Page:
I read Philip Pullman’s His Dark Materials trilogy when I was ten years old. My parents don’t write or speak English well, but they made sure that I could by bringing me to the public library whenever they had time off from work — which was very little. Pullman’s work, in this sense, made me feel the wonder of possibility in its purest form: Like Lyra Silvertongue (Dafne Keen), I had to navigate a world which didn’t make the slightest bit of sense. His books, however, taught me that if I just tried, maybe I could make it work. Above all, the trilogy has always been about the beauty of found families — in this day and age, our chosen alliances are more important than ever. Later on in the series, Roger Parslow (Lewin Lloyd) tells Lyra that she is an orphan too, and that perhaps all they have is each other. While the newly adapted television series of Pullman’s trilogy, co-produced by HBO and BBC, noticeably struggles with pacing and the glaring absence of key plot points, it does an excellent job at honing in on the complexity of familial relations, and how found families remain crucial to our survival in the age of political violence.Continue reading “‘His Dark Materials’ is a Worthy Series Adaptation of Philip Pullman's Trilogy”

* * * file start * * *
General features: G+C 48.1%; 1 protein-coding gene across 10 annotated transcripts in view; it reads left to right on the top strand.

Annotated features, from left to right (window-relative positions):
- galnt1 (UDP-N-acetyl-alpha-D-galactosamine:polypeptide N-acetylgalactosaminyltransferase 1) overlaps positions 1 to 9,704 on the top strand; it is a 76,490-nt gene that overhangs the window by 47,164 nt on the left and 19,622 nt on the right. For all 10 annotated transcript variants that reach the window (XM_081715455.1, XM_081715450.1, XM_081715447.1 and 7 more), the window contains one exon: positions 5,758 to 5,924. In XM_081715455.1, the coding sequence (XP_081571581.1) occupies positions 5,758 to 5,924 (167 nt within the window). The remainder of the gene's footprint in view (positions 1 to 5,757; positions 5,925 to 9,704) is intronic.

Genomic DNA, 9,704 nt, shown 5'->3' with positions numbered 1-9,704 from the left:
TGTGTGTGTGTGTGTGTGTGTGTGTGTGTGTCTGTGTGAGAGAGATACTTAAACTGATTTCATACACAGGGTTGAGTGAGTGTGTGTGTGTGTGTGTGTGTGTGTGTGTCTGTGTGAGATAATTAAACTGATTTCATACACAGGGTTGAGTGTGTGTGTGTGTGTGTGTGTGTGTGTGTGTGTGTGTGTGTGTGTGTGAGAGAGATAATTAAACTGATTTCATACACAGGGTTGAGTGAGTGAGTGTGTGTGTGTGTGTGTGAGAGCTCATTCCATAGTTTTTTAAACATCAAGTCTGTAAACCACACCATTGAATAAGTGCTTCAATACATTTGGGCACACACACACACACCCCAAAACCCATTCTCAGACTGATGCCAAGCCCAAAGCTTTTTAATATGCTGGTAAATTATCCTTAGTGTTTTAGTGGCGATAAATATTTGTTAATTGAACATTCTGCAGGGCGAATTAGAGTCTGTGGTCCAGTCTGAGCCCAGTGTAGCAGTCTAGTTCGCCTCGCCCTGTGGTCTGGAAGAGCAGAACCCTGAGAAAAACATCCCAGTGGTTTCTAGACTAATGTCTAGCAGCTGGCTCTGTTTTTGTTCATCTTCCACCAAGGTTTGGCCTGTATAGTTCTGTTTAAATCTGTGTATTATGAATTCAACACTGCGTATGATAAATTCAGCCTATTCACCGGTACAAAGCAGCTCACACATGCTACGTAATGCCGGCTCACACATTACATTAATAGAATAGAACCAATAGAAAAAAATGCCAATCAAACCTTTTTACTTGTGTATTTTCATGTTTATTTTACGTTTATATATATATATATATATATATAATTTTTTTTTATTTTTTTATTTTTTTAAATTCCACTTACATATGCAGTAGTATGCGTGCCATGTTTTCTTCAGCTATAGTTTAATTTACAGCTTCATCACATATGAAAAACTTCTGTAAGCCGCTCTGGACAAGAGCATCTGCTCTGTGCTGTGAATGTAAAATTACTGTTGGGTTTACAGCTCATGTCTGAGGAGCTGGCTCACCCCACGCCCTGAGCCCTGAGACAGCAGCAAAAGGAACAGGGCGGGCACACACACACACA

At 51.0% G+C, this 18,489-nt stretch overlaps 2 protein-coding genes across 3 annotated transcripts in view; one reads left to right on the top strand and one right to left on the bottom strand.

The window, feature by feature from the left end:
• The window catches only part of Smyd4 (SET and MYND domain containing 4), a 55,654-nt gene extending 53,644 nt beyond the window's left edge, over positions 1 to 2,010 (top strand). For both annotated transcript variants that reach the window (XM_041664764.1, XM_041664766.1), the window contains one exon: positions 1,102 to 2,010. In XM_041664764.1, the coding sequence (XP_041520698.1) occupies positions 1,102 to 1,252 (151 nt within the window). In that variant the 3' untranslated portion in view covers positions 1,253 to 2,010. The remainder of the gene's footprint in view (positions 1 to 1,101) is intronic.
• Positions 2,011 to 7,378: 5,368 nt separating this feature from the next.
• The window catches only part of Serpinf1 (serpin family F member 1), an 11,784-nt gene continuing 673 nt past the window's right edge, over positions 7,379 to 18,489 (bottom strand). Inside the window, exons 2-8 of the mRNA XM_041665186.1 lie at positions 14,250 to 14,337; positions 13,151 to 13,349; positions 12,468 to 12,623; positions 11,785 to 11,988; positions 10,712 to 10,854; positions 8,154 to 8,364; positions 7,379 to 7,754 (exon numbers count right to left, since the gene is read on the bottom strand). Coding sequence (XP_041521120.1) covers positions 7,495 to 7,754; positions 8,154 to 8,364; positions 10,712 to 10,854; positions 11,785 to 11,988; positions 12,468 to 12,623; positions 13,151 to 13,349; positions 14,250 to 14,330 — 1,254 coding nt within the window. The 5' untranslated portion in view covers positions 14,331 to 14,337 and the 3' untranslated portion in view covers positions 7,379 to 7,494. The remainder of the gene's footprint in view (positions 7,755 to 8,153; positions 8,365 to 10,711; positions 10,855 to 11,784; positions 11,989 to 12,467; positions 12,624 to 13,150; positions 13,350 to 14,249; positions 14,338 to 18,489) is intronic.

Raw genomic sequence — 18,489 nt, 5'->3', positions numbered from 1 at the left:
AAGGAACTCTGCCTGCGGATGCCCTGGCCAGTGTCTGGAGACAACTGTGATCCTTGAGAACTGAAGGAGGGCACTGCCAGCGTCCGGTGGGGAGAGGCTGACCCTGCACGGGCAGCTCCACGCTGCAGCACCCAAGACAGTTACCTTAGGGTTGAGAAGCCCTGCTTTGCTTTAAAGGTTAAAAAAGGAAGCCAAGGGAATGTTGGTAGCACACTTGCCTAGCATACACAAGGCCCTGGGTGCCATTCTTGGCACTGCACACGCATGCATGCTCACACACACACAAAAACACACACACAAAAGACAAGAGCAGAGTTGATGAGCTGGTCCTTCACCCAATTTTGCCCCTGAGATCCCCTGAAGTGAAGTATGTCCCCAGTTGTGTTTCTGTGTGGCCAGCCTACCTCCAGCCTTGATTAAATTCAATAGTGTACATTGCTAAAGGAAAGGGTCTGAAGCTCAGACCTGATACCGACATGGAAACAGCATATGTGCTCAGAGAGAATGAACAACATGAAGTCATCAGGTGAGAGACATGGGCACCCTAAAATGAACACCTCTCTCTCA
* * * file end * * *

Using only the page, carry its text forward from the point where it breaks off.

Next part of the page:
Imagine, if you will, driving down a quiet country road, surrounded by greenery. As you round a corner, there is something looming ahead: a large, old house in a state of disrepair. There is something fascinating about this crumbling estate – it was once something grand and beautiful, but now shabby. You’re enchanted, mesmerized, and want to walk through its threshold to see what lies behind its doors. This is the estate at the center of director Lenny Abrahamson’s The Little Stranger, a film that seems to defy a genre label, spanning thriller, drama, romance, and supernatural. But the marketing, as minimal as it has been, makes The Little Stranger seem purely like a horror movie. Horror fans, or people looking for a horror movie, will be disappointed. Instead of ghosts, they’ll get melancholy, loneliness, desperation, and the need to hold onto the past.
The Little Stranger begins with Dr. Faraday (Domhnall Gleeson) visiting the dilapidated Hundreds Hall to check on the Ayres family’s young maid, Betty (Liv Hill). After the visit, he becomes close with the family, particularly Caroline (Ruth Wilson), as he helps her injured war vet brother, Roderick (Will Poulter). As Faraday learns more about the family, seemingly supernatural events start taking place around the house, slowly tearing the family apart.